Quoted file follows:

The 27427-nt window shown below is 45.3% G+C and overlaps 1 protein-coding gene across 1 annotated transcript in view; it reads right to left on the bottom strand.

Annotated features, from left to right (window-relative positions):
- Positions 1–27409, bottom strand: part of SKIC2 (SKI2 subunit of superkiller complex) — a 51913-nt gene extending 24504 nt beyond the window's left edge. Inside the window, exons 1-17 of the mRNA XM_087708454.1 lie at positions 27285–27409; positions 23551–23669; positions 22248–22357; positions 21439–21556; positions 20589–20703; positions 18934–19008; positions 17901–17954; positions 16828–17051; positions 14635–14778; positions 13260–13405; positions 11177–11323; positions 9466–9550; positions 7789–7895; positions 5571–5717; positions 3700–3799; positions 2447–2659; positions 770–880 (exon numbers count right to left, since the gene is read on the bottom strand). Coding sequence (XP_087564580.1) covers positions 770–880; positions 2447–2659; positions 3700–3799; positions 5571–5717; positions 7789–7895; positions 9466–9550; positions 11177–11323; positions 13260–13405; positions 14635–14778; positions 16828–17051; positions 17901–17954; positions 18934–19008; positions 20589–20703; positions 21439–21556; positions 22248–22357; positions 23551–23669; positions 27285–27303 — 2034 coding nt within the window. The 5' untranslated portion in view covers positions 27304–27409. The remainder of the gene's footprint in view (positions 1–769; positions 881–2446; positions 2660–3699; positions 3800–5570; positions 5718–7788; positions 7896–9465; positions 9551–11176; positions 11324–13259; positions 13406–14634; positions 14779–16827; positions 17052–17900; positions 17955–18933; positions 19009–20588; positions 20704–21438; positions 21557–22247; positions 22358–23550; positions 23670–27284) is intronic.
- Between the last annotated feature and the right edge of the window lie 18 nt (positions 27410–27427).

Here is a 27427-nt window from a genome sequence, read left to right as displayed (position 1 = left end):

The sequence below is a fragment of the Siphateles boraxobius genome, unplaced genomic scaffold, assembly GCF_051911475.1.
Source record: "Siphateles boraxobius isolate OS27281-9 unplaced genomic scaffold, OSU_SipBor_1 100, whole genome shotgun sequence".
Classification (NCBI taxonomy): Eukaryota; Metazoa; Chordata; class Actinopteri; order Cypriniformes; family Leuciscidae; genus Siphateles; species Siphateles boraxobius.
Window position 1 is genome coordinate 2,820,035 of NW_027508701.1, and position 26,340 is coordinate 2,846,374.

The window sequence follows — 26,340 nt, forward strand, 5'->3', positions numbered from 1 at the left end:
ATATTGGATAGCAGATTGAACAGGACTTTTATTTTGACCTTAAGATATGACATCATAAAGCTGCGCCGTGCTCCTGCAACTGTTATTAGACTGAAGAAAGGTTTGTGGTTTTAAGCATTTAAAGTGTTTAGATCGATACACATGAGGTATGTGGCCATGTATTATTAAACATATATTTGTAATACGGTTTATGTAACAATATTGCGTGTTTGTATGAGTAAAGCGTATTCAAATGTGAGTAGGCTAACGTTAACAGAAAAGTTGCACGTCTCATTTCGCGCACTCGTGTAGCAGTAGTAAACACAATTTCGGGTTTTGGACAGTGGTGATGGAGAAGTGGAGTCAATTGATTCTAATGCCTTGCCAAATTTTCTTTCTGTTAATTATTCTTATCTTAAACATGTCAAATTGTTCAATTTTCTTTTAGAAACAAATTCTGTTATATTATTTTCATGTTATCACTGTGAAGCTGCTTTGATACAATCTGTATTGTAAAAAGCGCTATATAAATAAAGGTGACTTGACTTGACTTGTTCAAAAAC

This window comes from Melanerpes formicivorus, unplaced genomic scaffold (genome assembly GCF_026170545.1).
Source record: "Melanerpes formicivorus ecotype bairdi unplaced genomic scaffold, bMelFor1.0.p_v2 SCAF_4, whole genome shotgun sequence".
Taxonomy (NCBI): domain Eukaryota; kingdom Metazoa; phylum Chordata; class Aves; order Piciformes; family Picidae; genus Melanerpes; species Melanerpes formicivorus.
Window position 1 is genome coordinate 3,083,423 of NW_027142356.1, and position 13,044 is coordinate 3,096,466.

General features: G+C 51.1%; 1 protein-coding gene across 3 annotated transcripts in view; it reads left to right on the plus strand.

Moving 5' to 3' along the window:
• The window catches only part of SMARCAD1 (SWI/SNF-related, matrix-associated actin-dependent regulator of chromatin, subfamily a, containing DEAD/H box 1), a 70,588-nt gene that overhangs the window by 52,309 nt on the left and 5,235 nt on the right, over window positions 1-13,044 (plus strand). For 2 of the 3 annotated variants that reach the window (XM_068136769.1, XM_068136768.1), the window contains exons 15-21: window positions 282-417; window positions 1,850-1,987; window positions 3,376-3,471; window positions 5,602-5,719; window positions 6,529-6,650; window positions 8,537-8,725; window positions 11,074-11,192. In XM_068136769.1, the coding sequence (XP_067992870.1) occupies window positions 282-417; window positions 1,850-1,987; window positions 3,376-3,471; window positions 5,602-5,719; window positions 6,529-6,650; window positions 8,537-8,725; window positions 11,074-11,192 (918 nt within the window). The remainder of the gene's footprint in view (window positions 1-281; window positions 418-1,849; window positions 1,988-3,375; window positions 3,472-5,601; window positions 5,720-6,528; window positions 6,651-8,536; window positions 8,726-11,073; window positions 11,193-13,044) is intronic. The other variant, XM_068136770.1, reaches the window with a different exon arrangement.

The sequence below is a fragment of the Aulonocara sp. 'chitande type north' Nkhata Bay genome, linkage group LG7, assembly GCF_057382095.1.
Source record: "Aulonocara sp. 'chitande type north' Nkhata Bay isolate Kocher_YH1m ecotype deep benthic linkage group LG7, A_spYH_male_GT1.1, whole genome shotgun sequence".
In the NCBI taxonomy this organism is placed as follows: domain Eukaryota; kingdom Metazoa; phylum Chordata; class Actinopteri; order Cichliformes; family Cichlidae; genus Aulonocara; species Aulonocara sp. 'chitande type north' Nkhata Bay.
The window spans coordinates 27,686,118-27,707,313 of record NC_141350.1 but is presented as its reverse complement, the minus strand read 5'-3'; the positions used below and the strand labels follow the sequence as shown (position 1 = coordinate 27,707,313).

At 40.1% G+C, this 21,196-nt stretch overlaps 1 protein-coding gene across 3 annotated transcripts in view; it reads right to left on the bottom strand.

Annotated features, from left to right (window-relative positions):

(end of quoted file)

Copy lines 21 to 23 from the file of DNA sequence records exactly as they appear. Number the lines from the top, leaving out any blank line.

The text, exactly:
In the NCBI taxonomy this organism is placed as follows: domain Eukaryota; kingdom Metazoa; phylum Chordata; class Actinopteri; order Cichliformes; family Cichlidae; genus Aulonocara; species Aulonocara sp. 'chitande type north' Nkhata Bay.
The window spans coordinates 27,686,118-27,707,313 of record NC_141350.1 but is presented as its reverse complement, the minus strand read 5'-3'; the positions used below and the strand labels follow the sequence as shown (position 1 = coordinate 27,707,313).

At 40.1% G+C, this 21,196-nt stretch overlaps 1 protein-coding gene across 3 annotated transcripts in view; it reads right to left on the bottom strand.